Original URL path: http://blog.fidmmuseum.org/museum/2012/11/from-the-archives-quilted-petticoat-c-1840-45.html (2016-02-12)
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  • FIDM Museum Blog: Crinoline silhouette
    with a band around the arm The trim seen on the sleeves and bodice is self fabric ruching Back view of 83 530 1AB Because they were relatively easy to manufacture and inexpensive cage crinolines were worn by women of all classes and ages A fashion fixture throughout the late 1850s and 1860s they remained popular until the late 1860s Humorists and even some fashion writers fixated on the cage crinoline as an item of satire because it made sitting passing through doorways and many other activities unnecessarily difficult On January 3 1857 the New York Times noted that crinolines thrive on caricature Windy days were particularly dangerous as lightweight cage crinolines could sometimes be blown upwards To protect themselves from this immodesty many women wore an additional petticoat over or under their cage crinoline This also softened the line of the steel hoops and provided additional warmth In some situations not even an additional petticoat could protect the wearer s modesty In the humorous stereoscope card seen below a woman has caught the tapes of her crinoline on a fencepost Titled Crinoline Difficulties it pokes gentle fun at fashionable foibles Crinoline Difficulties stereoscope card c 1857 Purchase 2004 5 86 Ashelford Jane The Art of Dress Clothes and Society 1500 1914 Abrams New York 1996 Severa Joan Dressed for the Photographer Ordinary Americans and Fashion 1840 1900 Kent State University Press Ohio 1995 Posted by FIDM Museum Permalink Comments You can follow this conversation by subscribing to the comment feed for this post I did a research paper at Ryerson University on the cage crinoline this summer and learned that the crinoline was the first garment worn by all classes of women The relatively inexpensive price made it accessible to all and in spite of the inherent dangers of wearing a large skirt that could potentially be caught in a machine or catch on fire from an open flame it was incredibly popular even among working class women I also find the shape of the crinoline inherently beautiful as a sculptural object and this inspired my recent art work Posted by Ingrid Mida November 19 2009 at 03 55 PM My research resulted in the same findings that you mention in your comment Ingrid According to the Jane Ashelford book I listed as one of the sources even after crinolines went out of fashion about 1868 servants were often expected to wear crinolines as part of their uniform Sounds like it would make household tasks very difficult to complete Posted by FIDM Museum November 23 2009 at 06 58 AM The Art of Dress referenced by Rachel is by JANE Ashelford not Joan Ashelford rdunlap tsf net Posted by Ruth Dunlap July 03 2010 at 09 31 PM Thank you for the correction Ruth You ll notice I ve changed the citation in the entry Posted by FIDM Museum July 04 2010 at 12 00 PM Note also in the side view that quite a substantial baby bump could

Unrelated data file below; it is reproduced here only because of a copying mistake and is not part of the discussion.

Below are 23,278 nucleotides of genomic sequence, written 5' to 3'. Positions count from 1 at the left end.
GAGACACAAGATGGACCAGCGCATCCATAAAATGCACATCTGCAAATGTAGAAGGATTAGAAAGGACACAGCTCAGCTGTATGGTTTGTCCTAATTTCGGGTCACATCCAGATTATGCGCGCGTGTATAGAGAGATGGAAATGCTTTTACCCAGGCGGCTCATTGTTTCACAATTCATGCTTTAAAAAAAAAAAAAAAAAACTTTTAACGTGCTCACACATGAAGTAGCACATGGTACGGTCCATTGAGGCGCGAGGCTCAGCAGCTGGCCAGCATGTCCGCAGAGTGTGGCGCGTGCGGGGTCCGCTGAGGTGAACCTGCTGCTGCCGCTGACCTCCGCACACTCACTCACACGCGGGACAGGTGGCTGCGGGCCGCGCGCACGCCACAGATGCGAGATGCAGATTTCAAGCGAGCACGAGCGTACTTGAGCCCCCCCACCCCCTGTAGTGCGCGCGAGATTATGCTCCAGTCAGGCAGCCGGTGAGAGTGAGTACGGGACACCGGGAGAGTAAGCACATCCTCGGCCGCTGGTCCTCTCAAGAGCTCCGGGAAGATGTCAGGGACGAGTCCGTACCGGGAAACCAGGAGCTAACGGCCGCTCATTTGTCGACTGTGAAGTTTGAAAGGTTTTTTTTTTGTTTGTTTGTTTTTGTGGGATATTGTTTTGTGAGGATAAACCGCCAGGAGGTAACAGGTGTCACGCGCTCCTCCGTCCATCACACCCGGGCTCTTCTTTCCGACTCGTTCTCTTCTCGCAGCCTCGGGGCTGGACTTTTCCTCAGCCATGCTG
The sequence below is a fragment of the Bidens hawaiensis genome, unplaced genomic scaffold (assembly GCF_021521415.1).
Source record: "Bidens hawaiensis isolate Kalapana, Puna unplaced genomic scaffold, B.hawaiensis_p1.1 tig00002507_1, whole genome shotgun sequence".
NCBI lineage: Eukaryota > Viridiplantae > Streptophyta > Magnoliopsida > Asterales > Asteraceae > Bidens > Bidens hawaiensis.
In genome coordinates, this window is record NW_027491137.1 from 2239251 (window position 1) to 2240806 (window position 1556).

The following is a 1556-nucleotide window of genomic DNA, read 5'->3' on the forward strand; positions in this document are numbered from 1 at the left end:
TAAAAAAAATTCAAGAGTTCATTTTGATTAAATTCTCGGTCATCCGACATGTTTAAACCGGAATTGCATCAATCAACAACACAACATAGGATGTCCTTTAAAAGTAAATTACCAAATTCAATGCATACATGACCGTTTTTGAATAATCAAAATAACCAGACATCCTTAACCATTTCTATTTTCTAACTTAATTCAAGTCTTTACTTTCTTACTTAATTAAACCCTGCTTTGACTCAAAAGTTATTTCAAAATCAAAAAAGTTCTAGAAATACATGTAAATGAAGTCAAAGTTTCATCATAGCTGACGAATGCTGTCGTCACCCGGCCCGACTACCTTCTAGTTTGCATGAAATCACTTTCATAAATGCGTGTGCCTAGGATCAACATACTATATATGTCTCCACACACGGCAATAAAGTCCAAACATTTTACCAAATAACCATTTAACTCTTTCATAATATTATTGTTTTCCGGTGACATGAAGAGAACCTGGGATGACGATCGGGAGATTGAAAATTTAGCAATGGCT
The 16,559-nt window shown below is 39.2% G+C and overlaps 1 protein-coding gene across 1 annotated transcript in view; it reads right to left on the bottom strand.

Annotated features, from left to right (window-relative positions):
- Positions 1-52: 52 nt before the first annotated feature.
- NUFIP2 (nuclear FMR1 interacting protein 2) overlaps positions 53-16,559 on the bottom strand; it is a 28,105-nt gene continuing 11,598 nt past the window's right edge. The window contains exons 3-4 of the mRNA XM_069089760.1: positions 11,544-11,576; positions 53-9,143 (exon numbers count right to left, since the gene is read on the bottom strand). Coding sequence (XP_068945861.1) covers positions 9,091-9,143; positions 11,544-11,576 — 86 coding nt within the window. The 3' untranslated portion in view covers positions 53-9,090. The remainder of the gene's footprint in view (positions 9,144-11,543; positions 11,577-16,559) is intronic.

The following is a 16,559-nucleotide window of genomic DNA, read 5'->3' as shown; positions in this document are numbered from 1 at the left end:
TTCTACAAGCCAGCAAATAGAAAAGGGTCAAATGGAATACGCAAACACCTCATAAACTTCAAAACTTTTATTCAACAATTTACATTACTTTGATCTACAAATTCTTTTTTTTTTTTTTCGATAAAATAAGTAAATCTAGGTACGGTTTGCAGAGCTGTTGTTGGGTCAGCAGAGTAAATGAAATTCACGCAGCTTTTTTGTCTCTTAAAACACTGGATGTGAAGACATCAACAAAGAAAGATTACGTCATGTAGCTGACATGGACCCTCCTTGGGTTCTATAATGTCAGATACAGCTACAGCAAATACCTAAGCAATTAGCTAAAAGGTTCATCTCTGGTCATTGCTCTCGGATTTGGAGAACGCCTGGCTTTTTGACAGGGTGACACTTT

Original URL path: http://blog.fidmmuseum.org/museum/2009/11/crinoline-silhouette.html (2016-02-12)
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  • FIDM Museum Blog: Event: Monarchy Lecture & Royal Tea